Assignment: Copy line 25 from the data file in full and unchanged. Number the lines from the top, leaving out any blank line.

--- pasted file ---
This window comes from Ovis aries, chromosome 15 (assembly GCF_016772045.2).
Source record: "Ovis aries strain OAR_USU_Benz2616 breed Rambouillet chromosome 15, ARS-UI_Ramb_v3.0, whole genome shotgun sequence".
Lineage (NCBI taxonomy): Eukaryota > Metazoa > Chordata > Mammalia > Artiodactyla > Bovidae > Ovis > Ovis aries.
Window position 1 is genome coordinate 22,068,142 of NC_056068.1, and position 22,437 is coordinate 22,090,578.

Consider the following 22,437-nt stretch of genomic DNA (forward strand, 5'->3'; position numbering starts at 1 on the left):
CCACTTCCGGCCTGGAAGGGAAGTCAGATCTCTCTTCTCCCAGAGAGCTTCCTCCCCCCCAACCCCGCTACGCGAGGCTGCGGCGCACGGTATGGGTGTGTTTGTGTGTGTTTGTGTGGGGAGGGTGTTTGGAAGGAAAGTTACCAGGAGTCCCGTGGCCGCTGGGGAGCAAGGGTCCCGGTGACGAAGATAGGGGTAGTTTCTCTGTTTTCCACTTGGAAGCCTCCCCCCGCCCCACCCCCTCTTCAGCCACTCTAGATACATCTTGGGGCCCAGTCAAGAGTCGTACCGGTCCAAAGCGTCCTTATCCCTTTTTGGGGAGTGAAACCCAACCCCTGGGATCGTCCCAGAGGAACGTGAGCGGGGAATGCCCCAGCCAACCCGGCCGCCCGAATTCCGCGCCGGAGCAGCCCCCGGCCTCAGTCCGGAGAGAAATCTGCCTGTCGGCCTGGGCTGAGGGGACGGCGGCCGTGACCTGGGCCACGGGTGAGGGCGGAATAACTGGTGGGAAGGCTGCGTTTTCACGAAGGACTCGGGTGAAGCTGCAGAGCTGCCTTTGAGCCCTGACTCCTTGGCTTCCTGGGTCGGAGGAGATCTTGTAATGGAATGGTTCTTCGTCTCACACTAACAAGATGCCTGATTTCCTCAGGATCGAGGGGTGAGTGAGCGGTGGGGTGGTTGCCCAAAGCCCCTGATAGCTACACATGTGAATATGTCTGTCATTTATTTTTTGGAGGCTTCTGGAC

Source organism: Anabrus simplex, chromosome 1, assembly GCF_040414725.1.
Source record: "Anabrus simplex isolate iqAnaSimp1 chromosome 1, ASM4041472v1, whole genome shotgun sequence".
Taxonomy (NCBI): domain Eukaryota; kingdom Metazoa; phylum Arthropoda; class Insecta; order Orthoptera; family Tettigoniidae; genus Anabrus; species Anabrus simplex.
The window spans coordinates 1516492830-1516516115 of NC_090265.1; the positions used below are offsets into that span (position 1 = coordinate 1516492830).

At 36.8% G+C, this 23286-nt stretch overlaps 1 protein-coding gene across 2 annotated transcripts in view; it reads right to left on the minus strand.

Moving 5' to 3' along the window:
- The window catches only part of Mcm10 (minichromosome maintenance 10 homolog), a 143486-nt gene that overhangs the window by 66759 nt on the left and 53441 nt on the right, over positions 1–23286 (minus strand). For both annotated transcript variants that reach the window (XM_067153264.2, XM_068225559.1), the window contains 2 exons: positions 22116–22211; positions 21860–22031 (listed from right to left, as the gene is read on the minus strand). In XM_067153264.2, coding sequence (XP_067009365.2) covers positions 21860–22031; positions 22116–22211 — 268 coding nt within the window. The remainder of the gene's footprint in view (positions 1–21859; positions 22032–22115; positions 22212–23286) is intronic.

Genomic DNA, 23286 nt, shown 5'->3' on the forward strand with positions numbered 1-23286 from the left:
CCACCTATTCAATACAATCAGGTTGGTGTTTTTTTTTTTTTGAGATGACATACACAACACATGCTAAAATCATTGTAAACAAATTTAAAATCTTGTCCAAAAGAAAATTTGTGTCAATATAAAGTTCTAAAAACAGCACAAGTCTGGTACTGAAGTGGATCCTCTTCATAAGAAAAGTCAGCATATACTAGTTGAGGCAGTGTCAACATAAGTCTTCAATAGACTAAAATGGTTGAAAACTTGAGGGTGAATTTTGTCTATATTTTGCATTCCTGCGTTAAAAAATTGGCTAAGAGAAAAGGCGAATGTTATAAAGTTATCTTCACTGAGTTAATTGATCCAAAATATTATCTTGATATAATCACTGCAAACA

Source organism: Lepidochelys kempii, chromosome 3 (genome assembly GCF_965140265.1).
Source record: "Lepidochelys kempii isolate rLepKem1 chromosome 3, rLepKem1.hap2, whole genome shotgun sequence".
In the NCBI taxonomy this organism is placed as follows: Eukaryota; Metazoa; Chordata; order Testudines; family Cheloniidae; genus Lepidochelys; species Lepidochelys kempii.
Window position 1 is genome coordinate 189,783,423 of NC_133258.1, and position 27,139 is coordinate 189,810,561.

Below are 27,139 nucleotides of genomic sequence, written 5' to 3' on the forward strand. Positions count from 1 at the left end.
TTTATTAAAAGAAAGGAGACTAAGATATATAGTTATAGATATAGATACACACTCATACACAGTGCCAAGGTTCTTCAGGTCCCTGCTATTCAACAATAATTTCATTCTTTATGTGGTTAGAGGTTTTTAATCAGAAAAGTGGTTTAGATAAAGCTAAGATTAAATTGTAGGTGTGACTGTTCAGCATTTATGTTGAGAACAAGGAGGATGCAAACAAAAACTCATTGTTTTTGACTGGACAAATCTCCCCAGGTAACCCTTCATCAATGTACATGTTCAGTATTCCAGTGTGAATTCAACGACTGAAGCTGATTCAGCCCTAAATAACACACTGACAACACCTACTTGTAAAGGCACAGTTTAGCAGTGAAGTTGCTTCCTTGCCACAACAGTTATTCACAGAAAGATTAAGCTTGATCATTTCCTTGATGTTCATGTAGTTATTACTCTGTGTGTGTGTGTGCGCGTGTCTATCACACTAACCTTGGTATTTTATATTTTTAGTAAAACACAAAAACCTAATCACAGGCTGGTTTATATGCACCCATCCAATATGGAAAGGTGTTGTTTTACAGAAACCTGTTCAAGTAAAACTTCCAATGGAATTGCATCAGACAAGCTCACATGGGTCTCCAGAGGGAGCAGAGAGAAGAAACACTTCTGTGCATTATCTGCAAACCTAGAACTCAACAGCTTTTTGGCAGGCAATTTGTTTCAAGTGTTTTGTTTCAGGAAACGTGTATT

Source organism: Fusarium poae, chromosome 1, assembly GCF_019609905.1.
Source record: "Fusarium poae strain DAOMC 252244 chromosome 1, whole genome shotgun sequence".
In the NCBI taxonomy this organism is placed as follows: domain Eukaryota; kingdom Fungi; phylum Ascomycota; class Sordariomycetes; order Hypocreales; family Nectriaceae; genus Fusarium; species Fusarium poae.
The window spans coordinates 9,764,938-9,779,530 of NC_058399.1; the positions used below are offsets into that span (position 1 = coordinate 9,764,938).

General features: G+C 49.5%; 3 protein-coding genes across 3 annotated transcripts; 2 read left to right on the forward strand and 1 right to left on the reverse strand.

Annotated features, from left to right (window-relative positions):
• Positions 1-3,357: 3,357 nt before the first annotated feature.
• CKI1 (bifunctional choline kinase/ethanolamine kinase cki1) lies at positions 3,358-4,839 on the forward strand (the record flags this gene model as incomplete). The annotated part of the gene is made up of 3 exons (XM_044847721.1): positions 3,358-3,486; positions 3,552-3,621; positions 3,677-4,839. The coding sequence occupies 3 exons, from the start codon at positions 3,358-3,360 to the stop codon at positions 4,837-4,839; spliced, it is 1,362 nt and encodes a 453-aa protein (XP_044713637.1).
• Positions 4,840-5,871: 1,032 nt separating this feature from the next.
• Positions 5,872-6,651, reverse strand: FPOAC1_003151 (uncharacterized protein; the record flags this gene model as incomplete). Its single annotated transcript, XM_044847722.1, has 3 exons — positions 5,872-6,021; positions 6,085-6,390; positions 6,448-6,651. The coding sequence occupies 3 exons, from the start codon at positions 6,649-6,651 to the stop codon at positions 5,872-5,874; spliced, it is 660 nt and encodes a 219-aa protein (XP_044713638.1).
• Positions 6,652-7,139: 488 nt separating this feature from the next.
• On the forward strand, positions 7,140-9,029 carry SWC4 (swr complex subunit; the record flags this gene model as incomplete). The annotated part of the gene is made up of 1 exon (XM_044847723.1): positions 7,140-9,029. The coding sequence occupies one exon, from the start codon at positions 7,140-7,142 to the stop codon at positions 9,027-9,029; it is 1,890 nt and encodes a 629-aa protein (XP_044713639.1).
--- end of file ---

The window spans coordinates 9,764,938-9,779,530 of NC_058399.1; the positions used below are offsets into that span (position 1 = coordinate 9,764,938).